Hillwood Estate: Historic Homes with Mid-Century Flair

Visit-an-historic-house2.2Next in our series of mid century historic homes that you can visit: Hillwood Estate, with some mid mod surprises inside — like a 1950s pink bathroom to beat all pink bathrooms.

The Hillwood Estate, Museum & Gardens, an historic home in Washington, D.C., may be one of my personal favorites. Thanks to Reader Tina, who gave us the heads up on the place, with this note to Aunt Pam:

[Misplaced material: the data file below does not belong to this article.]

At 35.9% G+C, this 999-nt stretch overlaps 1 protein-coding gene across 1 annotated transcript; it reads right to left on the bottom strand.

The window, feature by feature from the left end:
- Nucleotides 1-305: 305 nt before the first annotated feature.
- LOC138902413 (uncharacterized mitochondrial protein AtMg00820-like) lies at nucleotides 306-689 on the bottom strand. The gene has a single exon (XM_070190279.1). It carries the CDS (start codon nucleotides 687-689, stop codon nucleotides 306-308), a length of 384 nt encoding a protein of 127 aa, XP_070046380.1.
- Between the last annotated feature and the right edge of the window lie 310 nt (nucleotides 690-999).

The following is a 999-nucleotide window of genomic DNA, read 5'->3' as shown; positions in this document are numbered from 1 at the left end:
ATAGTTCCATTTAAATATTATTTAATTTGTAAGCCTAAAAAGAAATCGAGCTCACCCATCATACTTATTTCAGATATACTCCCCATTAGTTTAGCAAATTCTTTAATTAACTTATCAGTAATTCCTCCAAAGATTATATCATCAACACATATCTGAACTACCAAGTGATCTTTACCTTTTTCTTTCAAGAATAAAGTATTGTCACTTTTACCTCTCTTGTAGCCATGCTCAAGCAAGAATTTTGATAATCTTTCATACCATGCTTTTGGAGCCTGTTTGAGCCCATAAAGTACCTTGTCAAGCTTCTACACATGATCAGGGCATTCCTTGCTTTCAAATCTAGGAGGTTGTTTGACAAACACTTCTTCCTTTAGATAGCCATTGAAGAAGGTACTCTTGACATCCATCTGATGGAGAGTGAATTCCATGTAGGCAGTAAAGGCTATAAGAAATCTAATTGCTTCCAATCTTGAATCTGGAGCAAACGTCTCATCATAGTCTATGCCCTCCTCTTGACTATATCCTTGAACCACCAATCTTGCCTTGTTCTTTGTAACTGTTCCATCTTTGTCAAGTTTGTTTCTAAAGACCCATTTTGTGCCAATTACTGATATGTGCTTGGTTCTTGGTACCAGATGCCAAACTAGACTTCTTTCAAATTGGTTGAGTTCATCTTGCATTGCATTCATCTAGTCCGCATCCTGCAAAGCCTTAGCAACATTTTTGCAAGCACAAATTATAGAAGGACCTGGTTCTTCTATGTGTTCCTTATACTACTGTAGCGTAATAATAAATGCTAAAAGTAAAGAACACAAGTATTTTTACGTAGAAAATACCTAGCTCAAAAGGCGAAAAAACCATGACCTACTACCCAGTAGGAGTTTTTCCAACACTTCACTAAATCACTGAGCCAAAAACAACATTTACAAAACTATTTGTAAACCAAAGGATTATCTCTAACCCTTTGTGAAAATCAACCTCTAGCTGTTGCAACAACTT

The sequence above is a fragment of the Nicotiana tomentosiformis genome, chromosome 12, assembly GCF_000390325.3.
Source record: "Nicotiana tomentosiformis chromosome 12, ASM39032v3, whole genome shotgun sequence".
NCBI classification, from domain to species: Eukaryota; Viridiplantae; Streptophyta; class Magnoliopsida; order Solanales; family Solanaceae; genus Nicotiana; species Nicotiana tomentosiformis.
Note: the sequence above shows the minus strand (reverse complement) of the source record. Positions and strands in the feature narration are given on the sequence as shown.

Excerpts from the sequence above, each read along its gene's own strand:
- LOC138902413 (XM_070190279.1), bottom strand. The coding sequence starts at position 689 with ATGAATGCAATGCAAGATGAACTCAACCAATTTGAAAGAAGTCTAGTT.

During the weekend, on a quest to visit a tourist destination I hadn’t yet seen in my own home town of Washington, DC, we went to Hillwood Mansion, the home of Marjorie Merriweather Post, the heiress to the Post cereal fortune. Her will stipulated that her home be opened to the public and house her fabulous collection of Russian and European decorative arts, including hundreds of pieces of porcelain. She bought and updated Hillwood in 1955 and it is beautiful. But of course, as a Mid-Century Classic myself, I fell in love with the kitchen, the pantry and… the pink bathroom! I took some pictures of the gorgeous green steel cabinets in the pantry and kitchen (and a green hamper that except for the color is identical to the one I inherited from my mom–that was in my parents’ bedroom my entire life) and the beautiful pink bathroom. They were taken with my iPhone, so I hope the quality shows….